In the process for fabrication of a semiconductor device, the process, in which the phosphoric acid as set forth above is applied, may be effected in the presence of a protective film formed in a phosphoric acid-unprocessed area on the substrate to be processed, i.e., an area which is not intended for use. The protective film may be either previously formed on said substrate to be processed, or newly formed prior to the processing with phosphoric acid. Such a protective film is preferably a thin film formed of nitride (Si3 N4) or oxide (SiO2).

In the process for fabrication of a semiconductor device according to the present invention, it is possible to apply the processing, in which phosphoric acid is used as the processing solution set forth above, in various steps of its fabrication. As a preferable example, phosphoric acid is arbitrarily applied to wet etching of a silicon nitride (Si3 N4) film to be used as a mask for selectively forming a SiO2 film of a LOCOS structure, a gate material, a passivation film etc. It is also possible to arbitrarily use conventional wet etching which is commonly used in the field of this technology, e.g., dip etching, spray etching, jet etching, steam etching, vacuum etching etc.

Although the etching process by means of phosphoric acid according to the present invention is not limited to the examples as illustrated referring to the attached drawings, it is possible, for example, to apply phosphoric acid to the etching process of a silicon nitride (Si3 N4) film which is used as a mask for forming a silicon oxide film of a LOCOS structure, as sequentially shown in FIG. 1.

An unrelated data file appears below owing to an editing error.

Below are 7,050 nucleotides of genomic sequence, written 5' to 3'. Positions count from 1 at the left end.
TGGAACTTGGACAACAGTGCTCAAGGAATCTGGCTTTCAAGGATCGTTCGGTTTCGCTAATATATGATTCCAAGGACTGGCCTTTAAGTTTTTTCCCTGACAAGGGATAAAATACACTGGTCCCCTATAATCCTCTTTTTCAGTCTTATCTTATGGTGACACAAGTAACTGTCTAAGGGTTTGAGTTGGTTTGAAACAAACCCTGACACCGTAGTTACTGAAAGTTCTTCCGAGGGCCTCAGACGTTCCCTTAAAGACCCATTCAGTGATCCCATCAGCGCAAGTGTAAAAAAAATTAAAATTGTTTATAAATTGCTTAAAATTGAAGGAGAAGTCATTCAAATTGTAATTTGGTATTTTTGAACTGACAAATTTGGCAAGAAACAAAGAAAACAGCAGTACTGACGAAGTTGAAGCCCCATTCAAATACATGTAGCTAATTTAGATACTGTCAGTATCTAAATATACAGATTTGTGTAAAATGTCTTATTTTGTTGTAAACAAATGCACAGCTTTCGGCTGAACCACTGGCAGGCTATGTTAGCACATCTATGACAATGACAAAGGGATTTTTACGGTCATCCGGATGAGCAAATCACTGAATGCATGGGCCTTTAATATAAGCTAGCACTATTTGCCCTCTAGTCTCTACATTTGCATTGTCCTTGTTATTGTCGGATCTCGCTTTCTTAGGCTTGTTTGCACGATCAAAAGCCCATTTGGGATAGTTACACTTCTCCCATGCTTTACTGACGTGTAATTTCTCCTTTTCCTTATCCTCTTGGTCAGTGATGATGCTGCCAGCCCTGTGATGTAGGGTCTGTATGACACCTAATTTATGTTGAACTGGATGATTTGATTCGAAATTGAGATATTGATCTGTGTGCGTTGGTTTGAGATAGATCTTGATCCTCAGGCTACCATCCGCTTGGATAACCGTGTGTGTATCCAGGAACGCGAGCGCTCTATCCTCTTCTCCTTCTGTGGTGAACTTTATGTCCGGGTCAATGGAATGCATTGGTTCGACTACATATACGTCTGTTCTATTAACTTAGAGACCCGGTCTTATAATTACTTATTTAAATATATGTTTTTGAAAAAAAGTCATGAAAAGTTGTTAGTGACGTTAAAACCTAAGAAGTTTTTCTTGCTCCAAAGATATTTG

Referring to FIG. 1(A), a silicon oxide (SiO2) film 12 and a silicon nitride (Si3 N4) film 13 are sequentially formed on a silicon substrate 11 by means of conventional lithography.

As shown in FIG. 1(B), thus formed composite film of a silicon oxide film 12 and a silicon nitride film 13 is selectively removed by a conventional lithography solely from the desired area 14 of the silicon substrate 11.

Consequently, as shown in FIG. 1(C), another silicon oxide (SiO2) film 15 is grown and formed in the area 14 of the silicon substrate 11, which area was formed in the selectively removing step set forth above. This silicon oxide film 15 may be formed by means of oxidation of conventional LOCOS method, while the patterned silicon nitride film 13 serves as a mask for oxidation. After forming the LOCOS oxide film, the silicon nitride film 13, which served as a mask in the previous step, is etched by means of the highly purified phosphoric acid according to the present invention, thereby resulting a silicon oxide film 15 having a sectional structure as shown in FIG. 1(D).

As set forth above, the present invention may be realized by various methods, e.g., separation or deposition of a radioactive impurity from phosphoric acid. The separation or deposition of the impurity, which is one of the processes according to the present invention, comprises the steps of; changing a sample of phosphoric acid to exhibit weak acidity and depositing the impurity on a negative electrode by means of electrolytic deposition or electroplating. The deposition of the radioactive impurity and the succeeding quantitative analysis thereof are advantageously effected as follows.

A. Addition of a Tracer

A tracer is added to the analytical sample of an aqueous solution of phosphoric acid. For example, in the case where the impurity to be deposited on the electrode is 210 Po, in order to quantitatively analyze said 210 Po, an isotope of said 210 Po is added as a tracer for the quantitative analysis of 210 Po.

B. Adjustment of pH